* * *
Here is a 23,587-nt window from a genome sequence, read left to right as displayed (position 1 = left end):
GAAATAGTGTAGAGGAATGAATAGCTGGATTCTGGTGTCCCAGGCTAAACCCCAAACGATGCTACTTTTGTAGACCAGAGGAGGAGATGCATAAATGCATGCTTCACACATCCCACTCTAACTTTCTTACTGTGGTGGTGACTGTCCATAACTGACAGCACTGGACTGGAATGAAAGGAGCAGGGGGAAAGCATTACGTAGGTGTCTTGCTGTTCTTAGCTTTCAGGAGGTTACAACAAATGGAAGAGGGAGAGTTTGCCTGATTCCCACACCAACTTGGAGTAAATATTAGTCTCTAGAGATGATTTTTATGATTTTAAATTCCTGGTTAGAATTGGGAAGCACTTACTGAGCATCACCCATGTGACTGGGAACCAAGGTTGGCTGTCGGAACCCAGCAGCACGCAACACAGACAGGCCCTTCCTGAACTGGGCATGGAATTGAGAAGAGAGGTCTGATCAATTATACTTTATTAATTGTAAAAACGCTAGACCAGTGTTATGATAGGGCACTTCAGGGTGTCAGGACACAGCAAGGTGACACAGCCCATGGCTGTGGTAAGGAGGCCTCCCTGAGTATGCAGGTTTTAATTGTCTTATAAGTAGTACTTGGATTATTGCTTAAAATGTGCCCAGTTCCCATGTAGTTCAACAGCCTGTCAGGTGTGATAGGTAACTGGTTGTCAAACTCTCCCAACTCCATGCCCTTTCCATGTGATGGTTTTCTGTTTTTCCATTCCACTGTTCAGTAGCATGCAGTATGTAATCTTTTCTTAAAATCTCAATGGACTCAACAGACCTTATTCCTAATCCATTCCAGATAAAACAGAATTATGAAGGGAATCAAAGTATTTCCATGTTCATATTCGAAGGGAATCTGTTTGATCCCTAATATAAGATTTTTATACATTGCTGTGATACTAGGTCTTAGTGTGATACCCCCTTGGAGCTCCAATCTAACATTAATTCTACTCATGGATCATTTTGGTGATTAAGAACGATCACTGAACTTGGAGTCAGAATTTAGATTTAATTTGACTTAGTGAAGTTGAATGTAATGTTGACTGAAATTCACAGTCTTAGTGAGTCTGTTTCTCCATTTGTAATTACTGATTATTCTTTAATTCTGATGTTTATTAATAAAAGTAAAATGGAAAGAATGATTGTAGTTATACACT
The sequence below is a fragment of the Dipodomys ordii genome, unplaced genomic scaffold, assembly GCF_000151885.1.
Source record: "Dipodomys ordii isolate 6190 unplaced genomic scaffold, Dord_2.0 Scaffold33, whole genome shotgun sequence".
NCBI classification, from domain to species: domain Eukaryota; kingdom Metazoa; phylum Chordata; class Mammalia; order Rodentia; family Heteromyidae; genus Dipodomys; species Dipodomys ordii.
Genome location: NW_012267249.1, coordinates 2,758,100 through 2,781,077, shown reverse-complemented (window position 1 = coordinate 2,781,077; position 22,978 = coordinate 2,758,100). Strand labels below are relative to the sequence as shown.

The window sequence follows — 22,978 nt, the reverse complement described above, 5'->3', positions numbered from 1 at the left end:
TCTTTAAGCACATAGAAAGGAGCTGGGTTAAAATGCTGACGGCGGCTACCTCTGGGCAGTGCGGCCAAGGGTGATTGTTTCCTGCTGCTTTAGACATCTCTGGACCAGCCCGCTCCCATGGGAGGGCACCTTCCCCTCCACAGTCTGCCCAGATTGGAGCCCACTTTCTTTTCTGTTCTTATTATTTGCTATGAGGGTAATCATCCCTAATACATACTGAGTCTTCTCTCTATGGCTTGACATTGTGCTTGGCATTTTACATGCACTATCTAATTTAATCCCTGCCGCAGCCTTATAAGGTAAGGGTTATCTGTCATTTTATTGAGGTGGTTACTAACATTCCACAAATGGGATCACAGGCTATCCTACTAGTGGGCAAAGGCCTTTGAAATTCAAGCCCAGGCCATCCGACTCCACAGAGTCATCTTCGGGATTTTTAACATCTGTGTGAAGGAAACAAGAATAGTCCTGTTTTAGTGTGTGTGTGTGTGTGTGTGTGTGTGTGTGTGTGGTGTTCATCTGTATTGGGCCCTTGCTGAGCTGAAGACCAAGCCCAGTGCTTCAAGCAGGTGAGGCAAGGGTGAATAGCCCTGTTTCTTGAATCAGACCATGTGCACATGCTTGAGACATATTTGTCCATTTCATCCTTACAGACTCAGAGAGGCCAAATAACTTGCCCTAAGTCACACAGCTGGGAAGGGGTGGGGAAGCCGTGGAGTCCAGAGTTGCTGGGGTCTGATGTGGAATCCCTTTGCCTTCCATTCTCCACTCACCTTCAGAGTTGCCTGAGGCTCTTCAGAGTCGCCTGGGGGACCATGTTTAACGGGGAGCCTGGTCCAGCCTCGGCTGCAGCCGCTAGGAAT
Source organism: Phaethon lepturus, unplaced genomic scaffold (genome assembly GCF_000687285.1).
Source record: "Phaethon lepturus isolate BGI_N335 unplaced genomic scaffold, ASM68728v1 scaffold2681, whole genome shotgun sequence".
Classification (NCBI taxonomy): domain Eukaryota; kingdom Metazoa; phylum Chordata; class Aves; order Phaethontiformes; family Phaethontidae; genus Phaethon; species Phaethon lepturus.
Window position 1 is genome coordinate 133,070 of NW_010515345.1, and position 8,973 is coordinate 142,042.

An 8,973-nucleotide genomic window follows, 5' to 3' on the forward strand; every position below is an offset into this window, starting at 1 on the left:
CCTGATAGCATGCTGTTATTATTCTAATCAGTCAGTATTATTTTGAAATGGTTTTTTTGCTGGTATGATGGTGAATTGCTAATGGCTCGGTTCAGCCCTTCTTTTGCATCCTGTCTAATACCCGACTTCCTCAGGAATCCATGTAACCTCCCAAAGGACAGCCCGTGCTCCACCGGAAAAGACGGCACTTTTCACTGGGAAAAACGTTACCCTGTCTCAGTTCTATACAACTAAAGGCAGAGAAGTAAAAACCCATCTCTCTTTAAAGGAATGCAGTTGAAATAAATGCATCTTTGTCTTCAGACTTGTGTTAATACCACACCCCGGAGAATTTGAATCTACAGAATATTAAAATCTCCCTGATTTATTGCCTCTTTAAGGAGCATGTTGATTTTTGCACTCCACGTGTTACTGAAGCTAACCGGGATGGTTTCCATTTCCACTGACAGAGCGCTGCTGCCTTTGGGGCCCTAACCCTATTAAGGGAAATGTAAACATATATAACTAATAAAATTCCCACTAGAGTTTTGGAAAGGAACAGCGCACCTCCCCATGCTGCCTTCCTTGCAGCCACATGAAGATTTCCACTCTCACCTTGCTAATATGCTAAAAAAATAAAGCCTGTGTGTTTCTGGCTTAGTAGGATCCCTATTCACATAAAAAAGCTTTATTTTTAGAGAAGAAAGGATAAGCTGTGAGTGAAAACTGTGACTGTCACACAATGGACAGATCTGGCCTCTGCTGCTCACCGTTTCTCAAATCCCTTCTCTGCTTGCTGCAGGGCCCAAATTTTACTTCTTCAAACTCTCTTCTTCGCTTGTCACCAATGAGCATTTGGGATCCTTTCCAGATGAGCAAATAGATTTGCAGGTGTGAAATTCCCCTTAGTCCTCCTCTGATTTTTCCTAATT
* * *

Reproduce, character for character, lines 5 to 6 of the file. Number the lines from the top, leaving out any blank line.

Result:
NCBI classification, from domain to species: domain Eukaryota; kingdom Metazoa; phylum Chordata; class Mammalia; order Rodentia; family Heteromyidae; genus Dipodomys; species Dipodomys ordii.
Genome location: NW_012267249.1, coordinates 2,758,100 through 2,781,077, shown reverse-complemented (window position 1 = coordinate 2,781,077; position 22,978 = coordinate 2,758,100). Strand labels below are relative to the sequence as shown.